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CCISD releases its correspondence with the Navy

A letter the Navy sent to the CCISD superintendent in March outlined the noise and safety concerns about the location of the new Mary Carroll High School campus.

The land for the new school campus is about a half mile away from the edge of Cabaniss Field where Navy pilots train. The Navy’s concern is a portion of that campus is in a designated accident potential zone, which is where a Navy pilot is most likely to crash if there is a mishap.

KRIS 6 News requested those letters on October 26th. CCISD released them Friday afternoon – three days after voters approved a $210 million bond proposal. The bulk of that bond will pay for the new high school campus on Saratoga Boulevard near Weber Road.

In a letter dated March 26th, 2018, the commander of Naval Air Station Corpus Christi said the nearby Cabaniss Field is a “critical asset to naval aviation and our ability to produce pilots in support of national security missions.”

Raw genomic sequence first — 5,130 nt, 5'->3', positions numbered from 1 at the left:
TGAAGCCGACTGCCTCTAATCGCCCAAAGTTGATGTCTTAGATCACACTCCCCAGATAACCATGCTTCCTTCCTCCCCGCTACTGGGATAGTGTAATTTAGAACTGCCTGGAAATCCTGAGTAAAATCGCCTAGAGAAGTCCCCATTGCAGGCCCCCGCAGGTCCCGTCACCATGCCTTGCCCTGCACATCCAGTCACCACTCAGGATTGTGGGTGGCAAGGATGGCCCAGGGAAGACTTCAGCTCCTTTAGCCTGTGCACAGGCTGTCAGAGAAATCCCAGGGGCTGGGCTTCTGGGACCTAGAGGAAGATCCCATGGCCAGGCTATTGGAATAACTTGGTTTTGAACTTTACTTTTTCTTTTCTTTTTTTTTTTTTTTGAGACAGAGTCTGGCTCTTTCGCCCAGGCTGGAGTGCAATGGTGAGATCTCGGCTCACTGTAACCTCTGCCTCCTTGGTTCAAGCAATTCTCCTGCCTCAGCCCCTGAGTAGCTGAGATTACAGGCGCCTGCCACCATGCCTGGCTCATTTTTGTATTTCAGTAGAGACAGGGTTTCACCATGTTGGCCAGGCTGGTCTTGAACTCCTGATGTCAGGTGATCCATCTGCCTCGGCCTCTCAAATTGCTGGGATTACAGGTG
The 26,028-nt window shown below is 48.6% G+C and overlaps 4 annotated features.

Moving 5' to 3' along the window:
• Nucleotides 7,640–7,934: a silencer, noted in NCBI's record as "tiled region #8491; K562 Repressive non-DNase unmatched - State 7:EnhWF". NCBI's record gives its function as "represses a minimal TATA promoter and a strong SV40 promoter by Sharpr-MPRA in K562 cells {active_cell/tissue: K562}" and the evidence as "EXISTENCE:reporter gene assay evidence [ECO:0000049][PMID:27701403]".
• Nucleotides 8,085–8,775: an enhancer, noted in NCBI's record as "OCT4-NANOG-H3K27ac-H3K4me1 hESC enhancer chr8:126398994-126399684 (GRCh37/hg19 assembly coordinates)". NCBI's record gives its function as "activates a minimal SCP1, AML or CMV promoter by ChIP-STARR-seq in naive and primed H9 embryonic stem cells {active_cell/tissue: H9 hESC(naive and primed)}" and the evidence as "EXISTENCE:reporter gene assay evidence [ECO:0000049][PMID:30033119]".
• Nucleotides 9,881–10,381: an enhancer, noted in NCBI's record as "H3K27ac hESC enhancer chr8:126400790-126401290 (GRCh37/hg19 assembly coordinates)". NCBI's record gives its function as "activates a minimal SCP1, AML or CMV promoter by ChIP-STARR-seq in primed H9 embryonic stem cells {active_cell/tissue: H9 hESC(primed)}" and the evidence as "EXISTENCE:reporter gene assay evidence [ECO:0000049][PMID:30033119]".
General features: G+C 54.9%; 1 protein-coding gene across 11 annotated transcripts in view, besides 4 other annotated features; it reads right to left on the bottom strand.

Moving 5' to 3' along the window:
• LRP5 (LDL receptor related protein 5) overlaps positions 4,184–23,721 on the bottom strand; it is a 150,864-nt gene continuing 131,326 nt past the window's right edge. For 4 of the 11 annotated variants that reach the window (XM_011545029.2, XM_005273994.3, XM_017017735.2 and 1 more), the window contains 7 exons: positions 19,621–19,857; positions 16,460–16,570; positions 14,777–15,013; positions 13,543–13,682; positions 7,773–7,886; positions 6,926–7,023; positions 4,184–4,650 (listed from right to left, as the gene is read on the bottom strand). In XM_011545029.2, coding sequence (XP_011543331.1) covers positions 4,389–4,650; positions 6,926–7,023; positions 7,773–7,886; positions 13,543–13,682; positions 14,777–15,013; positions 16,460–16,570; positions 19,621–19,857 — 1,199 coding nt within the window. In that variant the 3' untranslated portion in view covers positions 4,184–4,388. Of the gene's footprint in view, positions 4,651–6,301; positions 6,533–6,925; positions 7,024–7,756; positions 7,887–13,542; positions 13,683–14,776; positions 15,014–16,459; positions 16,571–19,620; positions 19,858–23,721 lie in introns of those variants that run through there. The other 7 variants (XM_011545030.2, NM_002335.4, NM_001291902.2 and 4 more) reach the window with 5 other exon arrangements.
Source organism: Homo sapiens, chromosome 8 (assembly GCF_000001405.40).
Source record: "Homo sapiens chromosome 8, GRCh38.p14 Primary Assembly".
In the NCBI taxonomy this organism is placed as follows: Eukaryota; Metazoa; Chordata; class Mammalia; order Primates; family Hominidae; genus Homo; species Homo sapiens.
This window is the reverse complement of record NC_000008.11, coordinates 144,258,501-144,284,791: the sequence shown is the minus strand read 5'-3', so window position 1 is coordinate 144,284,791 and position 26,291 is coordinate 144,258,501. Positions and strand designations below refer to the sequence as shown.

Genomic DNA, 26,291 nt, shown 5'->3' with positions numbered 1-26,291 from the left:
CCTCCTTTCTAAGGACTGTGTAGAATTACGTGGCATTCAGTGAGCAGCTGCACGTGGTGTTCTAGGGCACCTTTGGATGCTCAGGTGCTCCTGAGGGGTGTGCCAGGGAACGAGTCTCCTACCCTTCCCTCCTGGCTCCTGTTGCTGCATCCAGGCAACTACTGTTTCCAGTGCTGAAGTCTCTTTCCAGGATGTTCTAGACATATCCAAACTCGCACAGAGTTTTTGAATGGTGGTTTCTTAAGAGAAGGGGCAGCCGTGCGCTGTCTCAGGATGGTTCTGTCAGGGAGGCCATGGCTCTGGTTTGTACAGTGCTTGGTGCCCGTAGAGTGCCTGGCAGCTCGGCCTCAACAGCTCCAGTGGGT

The letter also said the airfield has more than 50,000 flight events per year.

Superintendent Roland Hernandez responded in a written letter on April 12, 2018, and said the district understood its concerns and had agreed to move the high school building out of the accident potential zone. That leaves a parking lot and athletic fields in the Navy flight path and in what the Navy identifies as a future accident potential zone.

In an interview earlier today, CCISD Superintendent Roland Hernandez defends the district’s layout and location of the southside campus for the Mary Carroll High School. (KRIS 6 News)

In that letter, Hernandez also said CCISD would continue to seek input from the Navy as it got closer to buying the property. About a week ago, CCISD closed on the 60-acre tract of land with plans to build the campus there.

The letters released by CCISD are the only time the district and the Navy had written communication about the issue.

Although Hernandez has said since then he’s talked with the commanding officer by phone, several times.

Jessica Savage

Jessica Savage

Award-winning investigative reporter who has worked in East Texas and South Texas.
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